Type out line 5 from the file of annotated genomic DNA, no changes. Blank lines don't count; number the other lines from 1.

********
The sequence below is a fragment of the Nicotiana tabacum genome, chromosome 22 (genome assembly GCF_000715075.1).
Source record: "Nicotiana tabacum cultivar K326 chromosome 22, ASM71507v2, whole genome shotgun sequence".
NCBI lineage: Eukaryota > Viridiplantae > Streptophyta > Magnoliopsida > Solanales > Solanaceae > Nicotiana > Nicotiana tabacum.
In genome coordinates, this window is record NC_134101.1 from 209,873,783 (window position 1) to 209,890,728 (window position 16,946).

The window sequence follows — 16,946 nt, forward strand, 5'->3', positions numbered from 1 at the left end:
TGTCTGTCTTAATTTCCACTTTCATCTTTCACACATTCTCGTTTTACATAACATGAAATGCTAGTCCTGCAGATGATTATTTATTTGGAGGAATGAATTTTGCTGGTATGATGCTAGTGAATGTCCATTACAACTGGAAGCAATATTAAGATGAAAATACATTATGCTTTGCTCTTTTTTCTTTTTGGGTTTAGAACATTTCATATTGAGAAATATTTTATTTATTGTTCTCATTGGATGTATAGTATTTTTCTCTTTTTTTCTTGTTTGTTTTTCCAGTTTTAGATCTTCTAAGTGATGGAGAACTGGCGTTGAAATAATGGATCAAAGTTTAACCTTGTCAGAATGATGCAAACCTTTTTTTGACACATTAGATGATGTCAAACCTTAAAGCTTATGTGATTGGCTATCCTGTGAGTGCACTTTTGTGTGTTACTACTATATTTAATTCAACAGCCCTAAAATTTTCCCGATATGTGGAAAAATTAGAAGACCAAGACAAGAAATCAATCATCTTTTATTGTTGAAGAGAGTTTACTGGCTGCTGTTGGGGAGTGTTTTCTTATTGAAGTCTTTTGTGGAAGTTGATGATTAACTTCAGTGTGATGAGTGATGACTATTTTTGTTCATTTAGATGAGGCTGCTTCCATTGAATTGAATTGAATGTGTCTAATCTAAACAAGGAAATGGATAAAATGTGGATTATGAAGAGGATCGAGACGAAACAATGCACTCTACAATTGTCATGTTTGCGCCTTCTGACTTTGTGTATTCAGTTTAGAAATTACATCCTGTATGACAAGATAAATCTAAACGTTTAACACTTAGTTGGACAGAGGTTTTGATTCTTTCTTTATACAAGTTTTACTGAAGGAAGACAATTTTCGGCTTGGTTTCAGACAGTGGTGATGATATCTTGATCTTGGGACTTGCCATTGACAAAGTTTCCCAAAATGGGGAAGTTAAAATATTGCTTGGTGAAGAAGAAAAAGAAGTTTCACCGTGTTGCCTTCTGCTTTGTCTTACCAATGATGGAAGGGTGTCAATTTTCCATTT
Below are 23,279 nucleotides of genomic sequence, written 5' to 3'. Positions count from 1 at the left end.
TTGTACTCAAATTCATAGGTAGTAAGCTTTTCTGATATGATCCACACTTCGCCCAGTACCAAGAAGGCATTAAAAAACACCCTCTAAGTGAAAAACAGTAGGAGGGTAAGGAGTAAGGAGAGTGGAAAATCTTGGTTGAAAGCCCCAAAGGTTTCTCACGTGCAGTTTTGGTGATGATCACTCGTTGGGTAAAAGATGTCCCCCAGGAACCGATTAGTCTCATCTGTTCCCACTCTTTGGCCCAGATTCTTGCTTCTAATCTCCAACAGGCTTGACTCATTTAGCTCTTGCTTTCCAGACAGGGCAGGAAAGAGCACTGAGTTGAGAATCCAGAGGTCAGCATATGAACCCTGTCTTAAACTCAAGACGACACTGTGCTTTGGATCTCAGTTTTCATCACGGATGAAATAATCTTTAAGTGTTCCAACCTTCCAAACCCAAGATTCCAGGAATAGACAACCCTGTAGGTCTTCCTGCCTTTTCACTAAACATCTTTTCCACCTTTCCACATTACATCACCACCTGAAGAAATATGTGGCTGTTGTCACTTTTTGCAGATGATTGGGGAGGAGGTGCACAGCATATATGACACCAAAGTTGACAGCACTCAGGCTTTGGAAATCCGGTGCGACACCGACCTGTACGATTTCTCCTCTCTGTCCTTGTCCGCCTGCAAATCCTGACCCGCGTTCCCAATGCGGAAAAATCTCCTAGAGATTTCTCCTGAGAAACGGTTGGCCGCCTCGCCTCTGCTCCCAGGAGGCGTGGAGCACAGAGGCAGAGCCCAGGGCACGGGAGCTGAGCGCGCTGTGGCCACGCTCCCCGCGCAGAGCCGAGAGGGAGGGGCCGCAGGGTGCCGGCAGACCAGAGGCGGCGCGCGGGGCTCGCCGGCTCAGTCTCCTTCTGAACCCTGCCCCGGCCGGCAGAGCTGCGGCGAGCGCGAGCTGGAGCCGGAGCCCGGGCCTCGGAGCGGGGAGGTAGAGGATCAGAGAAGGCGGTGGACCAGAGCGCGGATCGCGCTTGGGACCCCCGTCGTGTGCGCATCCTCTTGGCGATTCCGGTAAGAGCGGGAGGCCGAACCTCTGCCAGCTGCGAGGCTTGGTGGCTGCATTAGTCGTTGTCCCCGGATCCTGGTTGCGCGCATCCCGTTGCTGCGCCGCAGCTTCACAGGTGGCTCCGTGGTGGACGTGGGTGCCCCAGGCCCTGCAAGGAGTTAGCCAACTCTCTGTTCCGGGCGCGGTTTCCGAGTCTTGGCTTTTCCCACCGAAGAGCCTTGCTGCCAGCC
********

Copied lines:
The window sequence follows — 16,946 nt, forward strand, 5'->3', positions numbered from 1 at the left end: